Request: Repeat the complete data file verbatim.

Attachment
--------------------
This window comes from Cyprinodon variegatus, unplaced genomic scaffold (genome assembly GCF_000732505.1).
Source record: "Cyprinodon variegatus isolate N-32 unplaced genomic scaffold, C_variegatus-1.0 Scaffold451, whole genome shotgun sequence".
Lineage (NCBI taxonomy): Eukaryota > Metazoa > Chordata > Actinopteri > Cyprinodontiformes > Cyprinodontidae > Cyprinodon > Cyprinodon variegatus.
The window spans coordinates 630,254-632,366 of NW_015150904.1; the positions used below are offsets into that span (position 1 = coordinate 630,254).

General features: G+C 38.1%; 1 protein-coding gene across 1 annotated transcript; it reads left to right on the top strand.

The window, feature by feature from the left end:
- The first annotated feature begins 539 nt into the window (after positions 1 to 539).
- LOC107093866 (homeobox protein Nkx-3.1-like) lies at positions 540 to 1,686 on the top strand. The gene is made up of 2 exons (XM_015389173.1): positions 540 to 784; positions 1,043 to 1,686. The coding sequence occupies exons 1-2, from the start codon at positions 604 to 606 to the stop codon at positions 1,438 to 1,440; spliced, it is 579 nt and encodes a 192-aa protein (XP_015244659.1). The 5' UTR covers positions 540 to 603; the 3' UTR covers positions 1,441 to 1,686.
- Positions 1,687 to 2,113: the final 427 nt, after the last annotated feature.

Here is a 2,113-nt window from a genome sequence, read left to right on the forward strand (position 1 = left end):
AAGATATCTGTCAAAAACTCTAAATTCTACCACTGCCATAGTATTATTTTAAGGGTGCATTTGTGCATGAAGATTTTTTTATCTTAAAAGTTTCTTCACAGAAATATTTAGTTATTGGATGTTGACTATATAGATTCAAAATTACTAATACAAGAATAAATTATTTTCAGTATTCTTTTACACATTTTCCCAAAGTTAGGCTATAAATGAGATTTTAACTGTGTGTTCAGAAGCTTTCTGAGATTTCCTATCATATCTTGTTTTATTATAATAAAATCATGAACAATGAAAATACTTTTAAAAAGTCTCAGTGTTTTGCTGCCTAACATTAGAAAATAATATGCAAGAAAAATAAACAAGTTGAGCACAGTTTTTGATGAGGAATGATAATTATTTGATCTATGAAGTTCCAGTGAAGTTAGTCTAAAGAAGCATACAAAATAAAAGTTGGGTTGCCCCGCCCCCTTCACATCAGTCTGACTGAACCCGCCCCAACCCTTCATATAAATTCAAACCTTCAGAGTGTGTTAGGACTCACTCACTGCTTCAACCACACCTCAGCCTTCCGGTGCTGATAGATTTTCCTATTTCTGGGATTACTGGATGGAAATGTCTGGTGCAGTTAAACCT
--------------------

This window comes from Cyprinodon variegatus, unplaced genomic scaffold (genome assembly GCF_000732505.1).
Source record: "Cyprinodon variegatus isolate N-32 unplaced genomic scaffold, C_variegatus-1.0 Scaffold451, whole genome shotgun sequence".
Lineage (NCBI taxonomy): Eukaryota > Metazoa > Chordata > Actinopteri > Cyprinodontiformes > Cyprinodontidae > Cyprinodon > Cyprinodon variegatus.
The window spans coordinates 630,254-632,366 of NW_015150904.1; the positions used below are offsets into that span (position 1 = coordinate 630,254).

General features: G+C 38.1%; 1 protein-coding gene across 1 annotated transcript; it reads left to right on the top strand.

The window, feature by feature from the left end:
- The first annotated feature begins 539 nt into the window (after positions 1 to 539).
- LOC107093866 (homeobox protein Nkx-3.1-like) lies at positions 540 to 1,686 on the top strand. The gene is made up of 2 exons (XM_015389173.1): positions 540 to 784; positions 1,043 to 1,686. The coding sequence occupies exons 1-2, from the start codon at positions 604 to 606 to the stop codon at positions 1,438 to 1,440; spliced, it is 579 nt and encodes a 192-aa protein (XP_015244659.1). The 5' UTR covers positions 540 to 603; the 3' UTR covers positions 1,441 to 1,686.
- Positions 1,687 to 2,113: the final 427 nt, after the last annotated feature.

Here is a 2,113-nt window from a genome sequence, read left to right on the forward strand (position 1 = left end):
AAGATATCTGTCAAAAACTCTAAATTCTACCACTGCCATAGTATTATTTTAAGGGTGCATTTGTGCATGAAGATTTTTTTATCTTAAAAGTTTCTTCACAGAAATATTTAGTTATTGGATGTTGACTATATAGATTCAAAATTACTAATACAAGAATAAATTATTTTCAGTATTCTTTTACACATTTTCCCAAAGTTAGGCTATAAATGAGATTTTAACTGTGTGTTCAGAAGCTTTCTGAGATTTCCTATCATATCTTGTTTTATTATAATAAAATCATGAACAATGAAAATACTTTTAAAAAGTCTCAGTGTTTTGCTGCCTAACATTAGAAAATAATATGCAAGAAAAATAAACAAGTTGAGCACAGTTTTTGATGAGGAATGATAATTATTTGATCTATGAAGTTCCAGTGAAGTTAGTCTAAAGAAGCATACAAAATAAAAGTTGGGTTGCCCCGCCCCCTTCACATCAGTCTGACTGAACCCGCCCCAACCCTTCATATAAATTCAAACCTTCAGAGTGTGTTAGGACTCACTCACTGCTTCAACCACACCTCAGCCTTCCGGTGCTGATAGATTTTCCTATTTCTGGGATTACTGGATGGAAATGTCTGGTGCAGTTAAACCT